Phillip Roth had also said “[J.D. Salinger], more than anyone else, has not turned his back on the times but, instead, has managed to put his finger on whatever struggle of significance is going on today between self and culture” (464). This quotation supports the fact that The Catcher in the Rye was a relevant book for its time, and in fact, this is how things really were. Many people did not agree with this and had classified this book as nonsense, in end, censoring it from many public schools along with parents, upon its publication. Salinger’s method of expression was not taken with open arms at all. For me to have read this book at the date of its publication and first debut and write this kind of essay would be unacceptable by many. Holden’s expression through vularities and wild frowned upon actions, we’re just not okay during that time period. Nevertheless, this story was relevant. Roth’s opinion along with other scholars agrees. The Catcher in the Rye did express factually correctly in some cases how life was for kids trying to grow up in that time period. This was more of the rude reality to some adults, and that just wasn’t going to be shared openly in such places as schools and households. This leads to the monitoring of youth’s influences strictly. One way was to watch out for The Catcher in the Rye.

Another theme is that of childhood versus adulthood. Holden belongs in neither of these two worlds (as do many adolescents) and finds himself in a position to see which category he would rather choose. Holden seems frustrated when he mentions, “If you had a million years to do it in, you couldn’t rub out even half the ‘Fuck you’ signs in the world. It’s impossible” (Salinger 202). In the end, his choice is to be neither immature, arguably the hindrance of childhood, nor phony, the evil of adulthood. During Chapters, eight through eleven (53-80) of The Catcher in the Rye, Holden is staying at the Edmont hotel. Here he shows how he doesn’t really interact with his new environment, but tries to connect with his old environment, as in, friends and family back home.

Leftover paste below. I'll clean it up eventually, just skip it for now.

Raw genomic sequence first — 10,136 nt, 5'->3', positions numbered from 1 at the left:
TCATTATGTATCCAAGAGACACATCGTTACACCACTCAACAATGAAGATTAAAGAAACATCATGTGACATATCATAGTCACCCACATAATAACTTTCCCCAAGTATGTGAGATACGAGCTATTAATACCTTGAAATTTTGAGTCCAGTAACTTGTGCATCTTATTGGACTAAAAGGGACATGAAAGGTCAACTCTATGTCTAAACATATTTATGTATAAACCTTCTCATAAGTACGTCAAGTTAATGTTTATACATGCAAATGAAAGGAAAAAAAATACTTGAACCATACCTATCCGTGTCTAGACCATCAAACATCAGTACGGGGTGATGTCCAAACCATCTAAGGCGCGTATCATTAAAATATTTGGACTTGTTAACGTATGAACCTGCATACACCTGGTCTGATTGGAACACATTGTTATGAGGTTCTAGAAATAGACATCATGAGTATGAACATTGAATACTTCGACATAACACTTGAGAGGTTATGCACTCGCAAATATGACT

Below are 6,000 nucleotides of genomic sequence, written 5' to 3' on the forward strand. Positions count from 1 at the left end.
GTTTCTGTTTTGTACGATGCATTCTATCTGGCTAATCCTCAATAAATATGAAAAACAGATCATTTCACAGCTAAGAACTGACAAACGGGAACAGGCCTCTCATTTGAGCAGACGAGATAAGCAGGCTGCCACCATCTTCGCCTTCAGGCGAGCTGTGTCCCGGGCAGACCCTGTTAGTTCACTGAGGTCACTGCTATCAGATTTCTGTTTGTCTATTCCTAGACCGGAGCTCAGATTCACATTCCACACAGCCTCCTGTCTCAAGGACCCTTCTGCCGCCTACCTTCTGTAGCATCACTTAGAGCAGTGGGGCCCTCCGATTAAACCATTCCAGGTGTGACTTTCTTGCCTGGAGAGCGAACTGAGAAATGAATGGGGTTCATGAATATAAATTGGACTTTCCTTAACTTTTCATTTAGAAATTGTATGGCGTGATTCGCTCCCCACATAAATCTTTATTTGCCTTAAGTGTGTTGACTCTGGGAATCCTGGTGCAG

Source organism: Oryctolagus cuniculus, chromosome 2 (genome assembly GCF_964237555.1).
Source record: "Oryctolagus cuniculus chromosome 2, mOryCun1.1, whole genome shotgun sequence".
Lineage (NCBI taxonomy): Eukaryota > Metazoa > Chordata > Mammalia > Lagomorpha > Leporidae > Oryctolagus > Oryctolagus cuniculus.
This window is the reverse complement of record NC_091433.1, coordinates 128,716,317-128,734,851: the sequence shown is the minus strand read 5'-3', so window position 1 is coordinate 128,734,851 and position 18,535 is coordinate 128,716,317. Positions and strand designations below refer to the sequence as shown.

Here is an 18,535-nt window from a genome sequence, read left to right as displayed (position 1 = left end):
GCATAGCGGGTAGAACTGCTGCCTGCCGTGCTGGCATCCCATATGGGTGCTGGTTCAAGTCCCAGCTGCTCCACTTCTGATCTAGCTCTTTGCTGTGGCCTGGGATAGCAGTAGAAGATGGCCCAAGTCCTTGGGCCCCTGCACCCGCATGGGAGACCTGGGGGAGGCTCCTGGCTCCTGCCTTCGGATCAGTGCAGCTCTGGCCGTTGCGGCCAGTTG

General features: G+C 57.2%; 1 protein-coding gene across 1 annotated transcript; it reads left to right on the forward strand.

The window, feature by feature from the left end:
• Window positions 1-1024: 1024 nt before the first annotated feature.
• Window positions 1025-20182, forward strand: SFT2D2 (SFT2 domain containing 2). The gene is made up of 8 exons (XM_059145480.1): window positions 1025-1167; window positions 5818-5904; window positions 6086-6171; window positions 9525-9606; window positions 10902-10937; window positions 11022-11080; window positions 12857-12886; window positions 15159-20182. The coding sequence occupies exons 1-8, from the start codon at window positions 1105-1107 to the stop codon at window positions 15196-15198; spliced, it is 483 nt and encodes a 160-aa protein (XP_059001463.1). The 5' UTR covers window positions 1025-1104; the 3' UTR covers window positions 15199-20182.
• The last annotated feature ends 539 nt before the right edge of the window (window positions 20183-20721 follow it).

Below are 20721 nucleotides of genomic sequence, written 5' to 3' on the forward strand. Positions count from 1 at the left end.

These are the very people and situations Holden wanted to get away from and yet, he is still tied to them, making him still an adolescent not ready to leave home quite yet. Although Allie, Holden’s younger brother, does not appear as a character in the novel, he is a significant presence. When Holden gets very depressed, he sometimes talks sort of out loud to his younger brother. Throughout the novel, Holden reflects not only on himself but also on others around him. This shows an aspect of the adolescent inside of him, needed more, peer counselling if you will. There is nothing wrong with growing up, according to Salinger. There is something wrong with growing phony, and getting help along the way is not a bad thing.

“… Referring to himself as a ‘madman,’ Holden does so without realizing the basis of the comparison: that his nature, which should be developing towards maturity, has stalled within an early stage of childhood” (Glasser 432-55). J.D. Salinger uses the main character, Holden Caulfield, in The Catcher in the Rye to express how one grows from youth to adult. Lessons of life are learned through Holden’s mistakes and immature views. As mentioned by David D. Galloway, “Holden does not refuse to grow up so much as he agonizes over the state of being grown up. The innocent world of childhood is amply represented in The Catcher in the Rye, but Holden, as a frustrated, disillusioned, anxious hero, stands for modern man rather than merely for the modern adolescent” (251). This quotation shows how indeed this novel expresses through the main character, Holden, the transitions in life, and also supporting the fact of its relevance for its date of publication. These adolescent views may have been so vulgar to warrant this story’s censoring as well, never less, The Catcher in the Rye was a relevant representation for its a time of publication. After all, figuratively speaking, all we have to do according to Holden is “…catch everybody if they start to go over the cliff…” and we would just be “the catcher in the rye and all” (Salinger 173).

Works Cited

Galloway, David D. “The Love Ethic,” in the Absurd Hero in American Fiction, 1970. Pp.
140-69. Otd. in Contemporary Literary Criticism. Vol. 3. Michigan: Gale, 1985.
Glasser, William. “The Catcher in the Rye,” in The Michigan Quarterly Review, 1976.
Pp. 432-55. Qtd. in Contemporary Literary Criticism. Vol. 8. Michigan: Gale, 1985.
McCarthy, Mary. “J.D. Salinger’s Closed Circuit” in The Writing on the Wall and Other
Litterary Essays, 1970. Pp. 35-41. Otd. in Contemporary Literary Criticism. Vol. 3.
Michigan: Gale, 1985.
Roth, Philip. Reading Myself and Others, 1975. Qtd. in Contemporary Literary Criticism.
Vol. 8. Michigan: Gale, 1985.
Salinger, J.D. The Catcher in the Rye, Boston: Little Brown Books, 1991. Pp. 1-214.